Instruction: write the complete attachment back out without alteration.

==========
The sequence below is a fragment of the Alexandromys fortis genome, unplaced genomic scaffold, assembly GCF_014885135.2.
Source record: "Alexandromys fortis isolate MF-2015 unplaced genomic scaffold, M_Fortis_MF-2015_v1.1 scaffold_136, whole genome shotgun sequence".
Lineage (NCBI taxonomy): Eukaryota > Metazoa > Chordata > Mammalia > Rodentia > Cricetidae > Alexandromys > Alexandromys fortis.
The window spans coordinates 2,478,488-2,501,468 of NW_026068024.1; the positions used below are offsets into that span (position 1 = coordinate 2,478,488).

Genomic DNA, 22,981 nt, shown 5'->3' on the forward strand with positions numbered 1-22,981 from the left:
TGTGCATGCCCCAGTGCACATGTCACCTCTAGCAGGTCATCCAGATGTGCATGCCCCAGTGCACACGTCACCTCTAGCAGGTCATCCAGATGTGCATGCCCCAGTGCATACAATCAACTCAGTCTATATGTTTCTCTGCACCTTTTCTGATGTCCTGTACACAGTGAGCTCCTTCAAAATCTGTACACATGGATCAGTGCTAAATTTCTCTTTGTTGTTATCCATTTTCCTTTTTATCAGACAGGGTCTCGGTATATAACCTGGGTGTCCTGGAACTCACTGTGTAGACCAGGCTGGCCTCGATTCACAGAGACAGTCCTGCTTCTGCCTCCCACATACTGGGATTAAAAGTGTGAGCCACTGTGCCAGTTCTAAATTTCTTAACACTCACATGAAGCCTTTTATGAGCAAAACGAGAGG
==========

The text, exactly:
The sequence below is a fragment of the Alexandromys fortis genome, unplaced genomic scaffold, assembly GCF_014885135.2.
Source record: "Alexandromys fortis isolate MF-2015 unplaced genomic scaffold, M_Fortis_MF-2015_v1.1 scaffold_136, whole genome shotgun sequence".
Lineage (NCBI taxonomy): Eukaryota > Metazoa > Chordata > Mammalia > Rodentia > Cricetidae > Alexandromys > Alexandromys fortis.
The window spans coordinates 2,478,488-2,501,468 of NW_026068024.1; the positions used below are offsets into that span (position 1 = coordinate 2,478,488).

Genomic DNA, 22,981 nt, shown 5'->3' on the forward strand with positions numbered 1-22,981 from the left:
TGTGCATGCCCCAGTGCACATGTCACCTCTAGCAGGTCATCCAGATGTGCATGCCCCAGTGCACACGTCACCTCTAGCAGGTCATCCAGATGTGCATGCCCCAGTGCATACAATCAACTCAGTCTATATGTTTCTCTGCACCTTTTCTGATGTCCTGTACACAGTGAGCTCCTTCAAAATCTGTACACATGGATCAGTGCTAAATTTCTCTTTGTTGTTATCCATTTTCCTTTTTATCAGACAGGGTCTCGGTATATAACCTGGGTGTCCTGGAACTCACTGTGTAGACCAGGCTGGCCTCGATTCACAGAGACAGTCCTGCTTCTGCCTCCCACATACTGGGATTAAAAGTGTGAGCCACTGTGCCAGTTCTAAATTTCTTAACACTCACATGAAGCCTTTTATGAGCAAAACGAGAGG